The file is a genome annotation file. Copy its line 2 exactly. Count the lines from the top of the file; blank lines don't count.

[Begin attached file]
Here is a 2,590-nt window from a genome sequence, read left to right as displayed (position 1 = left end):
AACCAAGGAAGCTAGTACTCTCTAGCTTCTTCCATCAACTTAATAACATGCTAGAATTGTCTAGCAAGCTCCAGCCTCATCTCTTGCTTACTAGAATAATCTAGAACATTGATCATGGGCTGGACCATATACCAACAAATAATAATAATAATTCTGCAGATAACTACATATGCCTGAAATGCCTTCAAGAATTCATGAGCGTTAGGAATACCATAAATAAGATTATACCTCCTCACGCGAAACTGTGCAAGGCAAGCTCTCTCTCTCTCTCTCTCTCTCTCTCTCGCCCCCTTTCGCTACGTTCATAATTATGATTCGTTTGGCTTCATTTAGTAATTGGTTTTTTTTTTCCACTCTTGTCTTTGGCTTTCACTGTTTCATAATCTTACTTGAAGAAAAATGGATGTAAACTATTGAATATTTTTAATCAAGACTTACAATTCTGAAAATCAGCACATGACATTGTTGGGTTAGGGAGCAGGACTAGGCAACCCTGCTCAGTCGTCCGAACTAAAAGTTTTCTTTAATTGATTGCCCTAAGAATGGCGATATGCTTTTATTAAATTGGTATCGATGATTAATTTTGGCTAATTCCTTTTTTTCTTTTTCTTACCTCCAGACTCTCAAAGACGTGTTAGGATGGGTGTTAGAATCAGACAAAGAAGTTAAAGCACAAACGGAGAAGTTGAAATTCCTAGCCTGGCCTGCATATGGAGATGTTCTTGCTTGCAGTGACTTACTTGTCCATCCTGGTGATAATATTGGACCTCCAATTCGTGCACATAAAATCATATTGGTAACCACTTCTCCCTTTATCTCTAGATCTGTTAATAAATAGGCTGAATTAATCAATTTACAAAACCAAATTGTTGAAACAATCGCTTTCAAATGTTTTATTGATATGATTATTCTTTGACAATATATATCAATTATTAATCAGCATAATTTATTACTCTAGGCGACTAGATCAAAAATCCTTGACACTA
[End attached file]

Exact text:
AACCAAGGAAGCTAGTACTCTCTAGCTTCTTCCATCAACTTAATAACATGCTAGAATTGTCTAGCAAGCTCCAGCCTCATCTCTTGCTTACTAGAATAATCTAGAACATTGATCATGGGCTGGACCATATACCAACAAATAATAATAATAATTCTGCAGATAACTACATATGCCTGAAATGCCTTCAAGAATTCATGAGCGTTAGGAATACCATAAATAAGATTATACCTCCTCACGCGAAACTGTGCAAGGCAAGCTCTCTCTCTCTCTCTCTCTCTCTCTCTCGCCCCCTTTCGCTACGTTCATAATTATGATTCGTTTGGCTTCATTTAGTAATTGGTTTTTTTTTTCCACTCTTGTCTTTGGCTTTCACTGTTTCATAATCTTACTTGAAGAAAAATGGATGTAAACTATTGAATATTTTTAATCAAGACTTACAATTCTGAAAATCAGCACATGACATTGTTGGGTTAGGGAGCAGGACTAGGCAACCCTGCTCAGTCGTCCGAACTAAAAGTTTTCTTTAATTGATTGCCCTAAGAATGGCGATATGCTTTTATTAAATTGGTATCGATGATTAATTTTGGCTAATTCCTTTTTTTCTTTTTCTTACCTCCAGACTCTCAAAGACGTGTTAGGATGGGTGTTAGAATCAGACAAAGAAGTTAAAGCACAAACGGAGAAGTTGAAATTCCTAGCCTGGCCTGCATATGGAGATGTTCTTGCTTGCAGTGACTTACTTGTCCATCCTGGTGATAATATTGGACCTCCAATTCGTGCACATAAAATCATATTGGTAACCACTTCTCCCTTTATCTCTAGATCTGTTAATAAATAGGCTGAATTAATCAATTTACAAAACCAAATTGTTGAAACAATCGCTTTCAAATGTTTTATTGATATGATTATTCTTTGACAATATATATCAATTATTAATCAGCATAATTTATTACTCTAGGCGACTAGATCAAAAATCCTTGACACTA